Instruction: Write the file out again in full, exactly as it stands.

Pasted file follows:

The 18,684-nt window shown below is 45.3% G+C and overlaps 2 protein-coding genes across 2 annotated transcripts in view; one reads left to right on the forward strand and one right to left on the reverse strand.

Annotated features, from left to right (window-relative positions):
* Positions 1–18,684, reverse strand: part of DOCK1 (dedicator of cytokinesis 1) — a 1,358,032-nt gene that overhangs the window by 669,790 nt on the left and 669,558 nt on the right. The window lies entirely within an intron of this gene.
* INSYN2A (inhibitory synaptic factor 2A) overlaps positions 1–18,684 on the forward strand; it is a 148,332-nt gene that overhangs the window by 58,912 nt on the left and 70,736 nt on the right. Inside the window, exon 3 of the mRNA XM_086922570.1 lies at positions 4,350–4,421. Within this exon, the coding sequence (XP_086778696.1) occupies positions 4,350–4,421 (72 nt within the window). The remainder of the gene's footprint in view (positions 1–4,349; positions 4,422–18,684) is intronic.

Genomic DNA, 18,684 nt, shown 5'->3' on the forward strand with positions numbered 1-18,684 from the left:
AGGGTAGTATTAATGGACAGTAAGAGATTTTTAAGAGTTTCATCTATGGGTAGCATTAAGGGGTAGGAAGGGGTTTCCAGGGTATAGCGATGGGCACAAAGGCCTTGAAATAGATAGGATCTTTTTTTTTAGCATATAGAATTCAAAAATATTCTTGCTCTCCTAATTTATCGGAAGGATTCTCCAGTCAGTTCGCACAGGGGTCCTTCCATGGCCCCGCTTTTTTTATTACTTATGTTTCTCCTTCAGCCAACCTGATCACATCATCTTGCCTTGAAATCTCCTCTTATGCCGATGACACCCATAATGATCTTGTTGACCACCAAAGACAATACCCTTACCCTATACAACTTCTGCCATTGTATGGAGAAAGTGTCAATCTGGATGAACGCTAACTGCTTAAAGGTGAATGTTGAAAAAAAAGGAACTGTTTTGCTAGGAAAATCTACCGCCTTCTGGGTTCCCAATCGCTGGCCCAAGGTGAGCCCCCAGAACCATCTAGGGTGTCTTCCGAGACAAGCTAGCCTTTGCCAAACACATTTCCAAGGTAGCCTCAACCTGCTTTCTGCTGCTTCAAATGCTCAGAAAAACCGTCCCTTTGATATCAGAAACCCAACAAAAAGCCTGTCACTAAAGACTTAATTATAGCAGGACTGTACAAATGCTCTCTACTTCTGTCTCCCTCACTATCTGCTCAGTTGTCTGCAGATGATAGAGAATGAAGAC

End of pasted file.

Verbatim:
The 18,684-nt window shown below is 45.3% G+C and overlaps 2 protein-coding genes across 2 annotated transcripts in view; one reads left to right on the forward strand and one right to left on the reverse strand.

Annotated features, from left to right (window-relative positions):
* Positions 1–18,684, reverse strand: part of DOCK1 (dedicator of cytokinesis 1) — a 1,358,032-nt gene that overhangs the window by 669,790 nt on the left and 669,558 nt on the right. The window lies entirely within an intron of this gene.
* INSYN2A (inhibitory synaptic factor 2A) overlaps positions 1–18,684 on the forward strand; it is a 148,332-nt gene that overhangs the window by 58,912 nt on the left and 70,736 nt on the right. Inside the window, exon 3 of the mRNA XM_086922570.1 lies at positions 4,350–4,421. Within this exon, the coding sequence (XP_086778696.1) occupies positions 4,350–4,421 (72 nt within the window). The remainder of the gene's footprint in view (positions 1–4,349; positions 4,422–18,684) is intronic.

Genomic DNA, 18,684 nt, shown 5'->3' on the forward strand with positions numbered 1-18,684 from the left:
AGGGTAGTATTAATGGACAGTAAGAGATTTTTAAGAGTTTCATCTATGGGTAGCATTAAGGGGTAGGAAGGGGTTTCCAGGGTATAGCGATGGGCACAAAGGCCTTGAAATAGATAGGATCTTTTTTTTTAGCATATAGAATTCAAAAATATTCTTGCTCTCCTAATTTATCGGAAGGATTCTCCAGTCAGTTCGCACAGGGGTCCTTCCATGGCCCCGCTTTTTTTATTACTTATGTTTCTCCTTCAGCCAACCTGATCACATCATCTTGCCTTGAAATCTCCTCTTATGCCGATGACACCCATAATGATCTTGTTGACCACCAAAGACAATACCCTTACCCTATACAACTTCTGCCATTGTATGGAGAAAGTGTCAATCTGGATGAACGCTAACTGCTTAAAGGTGAATGTTGAAAAAAAAGGAACTGTTTTGCTAGGAAAATCTACCGCCTTCTGGGTTCCCAATCGCTGGCCCAAGGTGAGCCCCCAGAACCATCTAGGGTGTCTTCCGAGACAAGCTAGCCTTTGCCAAACACATTTCCAAGGTAGCCTCAACCTGCTTTCTGCTGCTTCAAATGCTCAGAAAAACCGTCCCTTTGATATCAGAAACCCAACAAAAAGCCTGTCACTAAAGACTTAATTATAGCAGGACTGTACAAATGCTCTCTACTTCTGTCTCCCTCACTATCTGCTCAGTTGTCTGCAGATGATAGAGAATGAAGAC